Nice job by Gary Craig in yesterday’s Democrat and Chronicle. Biggest crowd ever for a book-signing at Barnes & Noble, Pittsford, last night.
“When retired Monroe County Family Court Judge Anthony Sciolino finished his book exploring the Catholic Church’s role in the Holocaust, he could not have foreseen how the controversial issue would resonate with current history.
Sciolino is now promoting his self-published book,The Holocaust, The Church and the Law of Unintended Consequences, as the world welcomes Pope Francis, formerly Jorge Mario Bergoglio, the archbishop of Buenos Aires.
Francis has been accused of ignoring the murders and kidnappings of thousands during the so-called “Dirty War” in Argentina in the late 1970s and early 1980s. His supporters and the Vatican contend that the record shows that Francis did take steps to save lives, and that his detractors are trying to smear him at the start of his papacy.
For Sciolino, the current controversy — and questions of whether Francis was silent during the Dirty War — are remarkably similar to those explored in his book. “The legitimate question is to what extent, if you’re in a high religious position, do you have an obligation to speak out against injustice,” he said.
Of course, there is little in history to compare to the injustice and savagery of the Holocaust. A Catholic himself, Sciolino writes in his book:
“Jews ponder the Holocaust and rightly ask: Where was God? Christians must do the same, but also ask: Where were we Christians? And where was the Church?”
In 1998, the Vatican issued a formal apology, acknowledging that it did not speak out against the Holocaust. But the statement, for many, seemed as much as exoneration of Pope Pius XII, the Pope during the Holocaust, as an apology recognizing the history of the genocide.
“We cannot know how many Christians in countries occupied or ruled by the Nazi powers or their allies were horrified at the disappearance of their Jewish neighbors and yet were not strong enough to raise their voices in protest,” the statement read.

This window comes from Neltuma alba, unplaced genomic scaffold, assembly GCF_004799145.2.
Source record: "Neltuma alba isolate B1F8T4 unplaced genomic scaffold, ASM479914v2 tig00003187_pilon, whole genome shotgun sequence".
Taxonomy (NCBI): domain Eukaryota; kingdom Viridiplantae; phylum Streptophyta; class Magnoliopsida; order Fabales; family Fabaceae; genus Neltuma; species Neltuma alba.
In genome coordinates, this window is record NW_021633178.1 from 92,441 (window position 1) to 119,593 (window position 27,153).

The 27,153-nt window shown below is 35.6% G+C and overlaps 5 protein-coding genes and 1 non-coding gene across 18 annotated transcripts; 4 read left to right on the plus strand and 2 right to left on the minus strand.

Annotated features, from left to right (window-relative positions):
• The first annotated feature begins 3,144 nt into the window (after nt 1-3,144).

Sciolino said he hoped his research into Catholicism before the Holocaust would lead him to different conclusions than it did. After all, his mother had a photo of Pius prominently displayed at home. But after years of research, spurred in part by a local interfaith exploration of the seeds of the Holocaust, Sciolino could not absolve the Vatican.
“When I started I really hoped that my research would exonerate Pope Pius XII and the Church,” he said.
Instead, he decided that a distinctive anti-Semitism had become rooted in Catholicism, and the Holocaust-related sins of the Church went beyond simple apathy toward Hitler’s growing power. Historians, such as Garry Wills, have explored similar grounds, and Sciolino revisits some of the same arguments.
Other historians contend that, while the Vatican may have been a bystander at the time of the Holocaust, the Church should not be viewed as accommodating the killings of millions.
Sciolino, who as Family Court judge approved adoptions by two same-sex couples, has found himself occasionally on the outs with the more conservative leaning members of his faith. But he said he is willing to debate the premise of his book, aided by the years of research he spent on the topic.
“I have no ax to grind,” said Scioliono, who will discuss his book Tuesday at the Barnes & Noble in Pittsford. “I am not anti-Church. I love the Church. But when the Church errs it needs to admit it erred because if it doesn’t, it’s likely to err again.”
Asked about Sciolino’s book, the Roman Catholic Diocese of Rochester responded that it would not comment on the book directly, but did issue a statement: “We wholeheartedly join our voices with Pope Benedict XVI who, on his visit to the Great Synagogue in Jerusalem in 2010, told his listeners that ‘the Church has not failed to deplore the failings of her sons and daughters, begging forgiveness for all that could in any way have contributed to the scourge of anti-Semitism and anti-Judaism. May these wounds be healed forever!’ ’’